Friday, August 8, 2014

"Soul Killer" Review - Written by Jim Herling

Soul Killer is an interesting movie. It's a study in contradictions, really. It's a low-budget movie and yet, aside from the sorry-looking blood where it appears, the production value isn't bad... which is especially impressive when you consider it was produced in 2009, five years ago! It's composed of a relatively unknown cast, but they're mostly all pretty good. It's a typical slasher flick with your typical characters like the endangered heroine, the nice friend who looks out for her, the bad new friend who leads her astray, and the wizened, older character who tries to guide her, yet it has a fresh take on things and a clever slasher. It even has the stereotypical twist that usually make your eyes roll, but this one was kind of fun.

And yet, for all the good it's got going for it, it still felt like a pretty bad movie to me.

Written and directed by Bob Canode, Soul Killer is the story of Natalie, (played by Kelly Chambers, the star and easily most talented part of the cast), a girl who desperately wants to move up to a higher position in the company but who just got passed over for promotion in favor of a younger, sexier, newer coworker who doubtlessly slept with their slug of a boss to land the higher spot. A more experienced coworker takes Natalie under her wing, teaching her about how networking and drugs and sex appeal are faster ways to the top, all of which is pulling Natalie away from her kind, sweet best friend and roommate. But don't worry, in the midst of all that bland genericness, there's another story going on, and it's a pretty good one.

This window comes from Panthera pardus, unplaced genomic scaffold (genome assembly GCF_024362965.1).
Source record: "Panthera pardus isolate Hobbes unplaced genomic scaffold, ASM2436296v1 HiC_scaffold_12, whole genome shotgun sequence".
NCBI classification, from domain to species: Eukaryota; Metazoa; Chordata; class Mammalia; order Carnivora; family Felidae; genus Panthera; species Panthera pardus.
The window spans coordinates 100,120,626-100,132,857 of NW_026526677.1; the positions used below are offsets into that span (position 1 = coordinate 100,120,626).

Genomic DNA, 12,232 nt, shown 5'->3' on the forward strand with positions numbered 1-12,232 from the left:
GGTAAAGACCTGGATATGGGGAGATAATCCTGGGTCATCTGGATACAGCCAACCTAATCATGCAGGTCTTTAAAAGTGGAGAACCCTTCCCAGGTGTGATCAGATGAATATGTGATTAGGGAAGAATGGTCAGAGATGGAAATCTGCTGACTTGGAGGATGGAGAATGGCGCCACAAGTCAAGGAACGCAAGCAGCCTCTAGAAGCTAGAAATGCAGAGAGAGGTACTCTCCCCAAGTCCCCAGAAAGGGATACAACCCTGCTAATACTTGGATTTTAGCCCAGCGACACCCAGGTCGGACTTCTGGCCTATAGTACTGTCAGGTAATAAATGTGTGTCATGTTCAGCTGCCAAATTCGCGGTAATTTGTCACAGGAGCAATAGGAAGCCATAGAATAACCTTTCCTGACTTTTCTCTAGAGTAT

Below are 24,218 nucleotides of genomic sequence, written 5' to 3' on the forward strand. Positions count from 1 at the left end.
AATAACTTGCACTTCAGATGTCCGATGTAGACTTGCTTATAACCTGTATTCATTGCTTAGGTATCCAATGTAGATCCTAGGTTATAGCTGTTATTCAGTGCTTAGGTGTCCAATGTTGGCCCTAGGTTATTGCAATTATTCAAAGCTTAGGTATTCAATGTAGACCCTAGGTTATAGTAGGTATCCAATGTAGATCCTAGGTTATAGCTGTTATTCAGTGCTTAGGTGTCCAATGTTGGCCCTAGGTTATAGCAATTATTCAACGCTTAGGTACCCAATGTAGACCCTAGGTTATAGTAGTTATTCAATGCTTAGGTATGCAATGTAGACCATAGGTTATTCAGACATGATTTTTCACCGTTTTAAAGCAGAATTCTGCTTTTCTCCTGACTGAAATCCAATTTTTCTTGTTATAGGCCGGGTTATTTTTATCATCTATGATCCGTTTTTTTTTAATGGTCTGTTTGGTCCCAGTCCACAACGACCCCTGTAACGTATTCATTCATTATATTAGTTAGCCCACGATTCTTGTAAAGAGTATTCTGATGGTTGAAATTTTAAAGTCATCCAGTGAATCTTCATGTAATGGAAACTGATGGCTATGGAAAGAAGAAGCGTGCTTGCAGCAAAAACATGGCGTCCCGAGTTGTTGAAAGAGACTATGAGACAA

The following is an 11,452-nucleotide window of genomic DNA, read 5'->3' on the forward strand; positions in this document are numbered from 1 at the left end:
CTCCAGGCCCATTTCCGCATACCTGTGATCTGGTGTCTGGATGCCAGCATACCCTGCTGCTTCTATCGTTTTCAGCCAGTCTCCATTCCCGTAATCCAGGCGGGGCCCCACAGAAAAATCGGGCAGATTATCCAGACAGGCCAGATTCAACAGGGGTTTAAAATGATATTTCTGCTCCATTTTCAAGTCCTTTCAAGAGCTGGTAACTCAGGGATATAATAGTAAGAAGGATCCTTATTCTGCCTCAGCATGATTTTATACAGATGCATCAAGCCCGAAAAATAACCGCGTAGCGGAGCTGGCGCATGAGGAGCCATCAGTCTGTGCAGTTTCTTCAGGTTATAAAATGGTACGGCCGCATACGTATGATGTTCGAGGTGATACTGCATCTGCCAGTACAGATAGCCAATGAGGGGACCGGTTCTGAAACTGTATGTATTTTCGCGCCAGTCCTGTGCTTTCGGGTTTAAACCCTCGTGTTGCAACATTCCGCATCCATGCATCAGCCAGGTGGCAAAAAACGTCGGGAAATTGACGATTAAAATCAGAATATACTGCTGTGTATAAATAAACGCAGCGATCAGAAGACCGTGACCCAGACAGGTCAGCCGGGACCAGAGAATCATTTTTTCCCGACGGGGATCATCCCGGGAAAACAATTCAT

See, another contradiction! What did I tell you?

There are grisly murders going on, and only Natalie can see the killer. I won't reveal what the killer is (although if you're even the slightest bit conscious the title probably helps with that) or what its motivations are because I don't like to do spoilers. Suffice to say that aside from being the only one who can see the killer, Natalie eventually find herself in the killer's cross hairs. The concept is refreshing; while it certainly isn't the first time the star could see the monster and no one else could (and believe me, she's good, but Kelly Chambers is no William Shatner), the idea is a hell of a lot fresher than all the other constantly recycled ideas out there.

Y'know, if you can get past the fact that the killer looks like Hugh Hefner in a black bathrobe wearing a dickey and a black stocking on his head to make him look headless. Or just that his head was all black and featureless, I couldn't really tell what they were going for.

I'm not at all sure where Soul Killer went wrong for me. The acting wasn't bad. The story was good enough. Honestly, nothing about other than cheap effects was really bad. I just personally couldn't get into it. But objectivity it was a decent flick, and I give it 2.5 stars out of 5.

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